The Surveillance State: Twitter and Data Mining


Twitter has barred Dataminr, a service that analyzes tweets from across the globe to inform users about news events, from providing its information to US intelligence agencies, according to the Wall Street Journal. The social network has not confirmed that it cut the agencies off from the service, which claims to have informed clients about the Brussels terror attack in March 10 minutes ahead of news media, but the WSJ cites a senior US intelligence official and other people familiar with the matter.

The agencies had reportedly used Dataminr’s service for two years before Twitter decreed that it must stop, with sources saying Twitter was concerned about appearing too close to the American intelligence community. Twitter said in a statement that its “data is largely public,”  specifying that the “US government may review public accounts on its own, like any user could,” but did not comment on how Dataminr had come to be selling information to intelligence agencies in the first place. The WSJ notes that Twitter has a policy banning third-party companies such as Dataminr from selling information to government bodies for the purposes of surveillance.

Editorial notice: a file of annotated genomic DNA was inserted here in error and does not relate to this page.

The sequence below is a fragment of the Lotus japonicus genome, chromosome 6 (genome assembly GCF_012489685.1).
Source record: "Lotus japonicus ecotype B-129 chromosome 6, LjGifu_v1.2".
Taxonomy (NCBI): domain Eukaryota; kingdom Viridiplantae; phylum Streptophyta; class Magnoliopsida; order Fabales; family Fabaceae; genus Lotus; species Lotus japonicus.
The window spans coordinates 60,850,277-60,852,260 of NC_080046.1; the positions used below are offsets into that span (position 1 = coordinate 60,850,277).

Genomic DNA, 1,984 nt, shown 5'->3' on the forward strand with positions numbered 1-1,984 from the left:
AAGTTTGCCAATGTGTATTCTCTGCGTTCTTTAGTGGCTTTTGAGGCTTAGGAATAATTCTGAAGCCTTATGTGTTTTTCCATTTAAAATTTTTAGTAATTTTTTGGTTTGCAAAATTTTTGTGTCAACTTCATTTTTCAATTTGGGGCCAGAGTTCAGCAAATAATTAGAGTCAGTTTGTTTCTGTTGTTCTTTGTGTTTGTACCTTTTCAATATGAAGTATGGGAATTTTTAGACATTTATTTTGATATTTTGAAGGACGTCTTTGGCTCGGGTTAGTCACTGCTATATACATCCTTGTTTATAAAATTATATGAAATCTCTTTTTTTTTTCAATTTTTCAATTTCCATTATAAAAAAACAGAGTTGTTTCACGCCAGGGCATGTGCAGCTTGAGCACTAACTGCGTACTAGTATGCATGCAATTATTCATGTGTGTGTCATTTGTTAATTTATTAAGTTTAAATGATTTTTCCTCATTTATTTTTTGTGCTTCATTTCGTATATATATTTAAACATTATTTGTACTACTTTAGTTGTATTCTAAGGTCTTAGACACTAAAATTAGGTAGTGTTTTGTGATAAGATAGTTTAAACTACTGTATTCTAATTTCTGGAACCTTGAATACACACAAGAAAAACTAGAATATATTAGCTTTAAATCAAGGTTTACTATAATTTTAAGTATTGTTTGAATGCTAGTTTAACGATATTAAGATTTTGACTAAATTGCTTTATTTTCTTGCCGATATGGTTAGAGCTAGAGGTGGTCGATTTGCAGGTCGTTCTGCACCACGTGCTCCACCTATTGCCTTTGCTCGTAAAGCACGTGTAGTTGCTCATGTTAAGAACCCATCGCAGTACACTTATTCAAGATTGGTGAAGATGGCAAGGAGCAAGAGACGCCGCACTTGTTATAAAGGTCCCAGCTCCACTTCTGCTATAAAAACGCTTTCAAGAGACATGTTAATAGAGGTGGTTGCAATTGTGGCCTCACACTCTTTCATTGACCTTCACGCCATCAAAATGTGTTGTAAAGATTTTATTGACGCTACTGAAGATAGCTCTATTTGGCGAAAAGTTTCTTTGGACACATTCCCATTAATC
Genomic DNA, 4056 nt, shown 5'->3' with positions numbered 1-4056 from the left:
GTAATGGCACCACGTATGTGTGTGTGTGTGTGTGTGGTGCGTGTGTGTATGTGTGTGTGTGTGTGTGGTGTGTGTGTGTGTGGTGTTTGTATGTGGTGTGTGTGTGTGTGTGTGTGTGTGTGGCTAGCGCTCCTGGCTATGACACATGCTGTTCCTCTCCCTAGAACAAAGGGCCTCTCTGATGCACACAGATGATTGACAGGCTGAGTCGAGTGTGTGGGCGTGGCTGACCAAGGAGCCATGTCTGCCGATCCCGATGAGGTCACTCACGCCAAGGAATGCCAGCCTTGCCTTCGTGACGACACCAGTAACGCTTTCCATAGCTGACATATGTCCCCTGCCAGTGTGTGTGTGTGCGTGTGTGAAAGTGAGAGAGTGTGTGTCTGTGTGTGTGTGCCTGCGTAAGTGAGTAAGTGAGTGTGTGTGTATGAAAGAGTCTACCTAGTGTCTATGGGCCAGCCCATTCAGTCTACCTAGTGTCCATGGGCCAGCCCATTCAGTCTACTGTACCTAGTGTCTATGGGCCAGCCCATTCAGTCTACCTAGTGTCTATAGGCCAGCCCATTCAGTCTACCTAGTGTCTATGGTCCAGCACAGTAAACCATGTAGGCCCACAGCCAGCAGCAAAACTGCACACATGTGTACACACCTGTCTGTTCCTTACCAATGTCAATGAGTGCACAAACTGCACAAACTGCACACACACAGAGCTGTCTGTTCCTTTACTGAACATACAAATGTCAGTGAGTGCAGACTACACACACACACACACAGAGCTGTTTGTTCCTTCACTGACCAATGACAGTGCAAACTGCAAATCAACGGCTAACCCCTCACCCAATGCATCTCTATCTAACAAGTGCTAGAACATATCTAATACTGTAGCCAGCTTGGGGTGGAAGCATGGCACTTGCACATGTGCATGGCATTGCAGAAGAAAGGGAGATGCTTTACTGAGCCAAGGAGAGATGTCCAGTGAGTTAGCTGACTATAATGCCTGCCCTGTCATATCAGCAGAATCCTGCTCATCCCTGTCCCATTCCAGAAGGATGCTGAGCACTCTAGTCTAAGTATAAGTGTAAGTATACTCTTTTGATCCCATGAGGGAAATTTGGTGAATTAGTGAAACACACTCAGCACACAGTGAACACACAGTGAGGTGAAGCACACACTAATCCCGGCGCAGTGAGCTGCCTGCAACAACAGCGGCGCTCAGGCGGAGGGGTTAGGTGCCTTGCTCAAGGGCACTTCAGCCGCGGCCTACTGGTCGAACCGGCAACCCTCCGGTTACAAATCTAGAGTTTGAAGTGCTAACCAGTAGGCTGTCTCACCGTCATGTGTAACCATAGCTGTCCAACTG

Dataminr — in which Twitter owns a 5 percent stake — is the only company Twitter allows to see a real-time feed of every tweet on its network and sell that information on to clients. Intelligence agencies reportedly got access to Dataminr’s product when the company received investment funding from In-Q-Tel — a venture capital firm that invests in companies whose products and services benefit the CIA and other intelligence agencies — but Twitter reportedly told Dataminr it wanted that link severed when the pilot program ended recently. In a statement provided to The Verge, Twitter said that it has “never authorized Dataminr or any third party to sell data to a government or intelligence agency for surveillance purposes.” The company said this was “a longstanding Twitter policy, not a new development.”

Read the Remainder at The Verge


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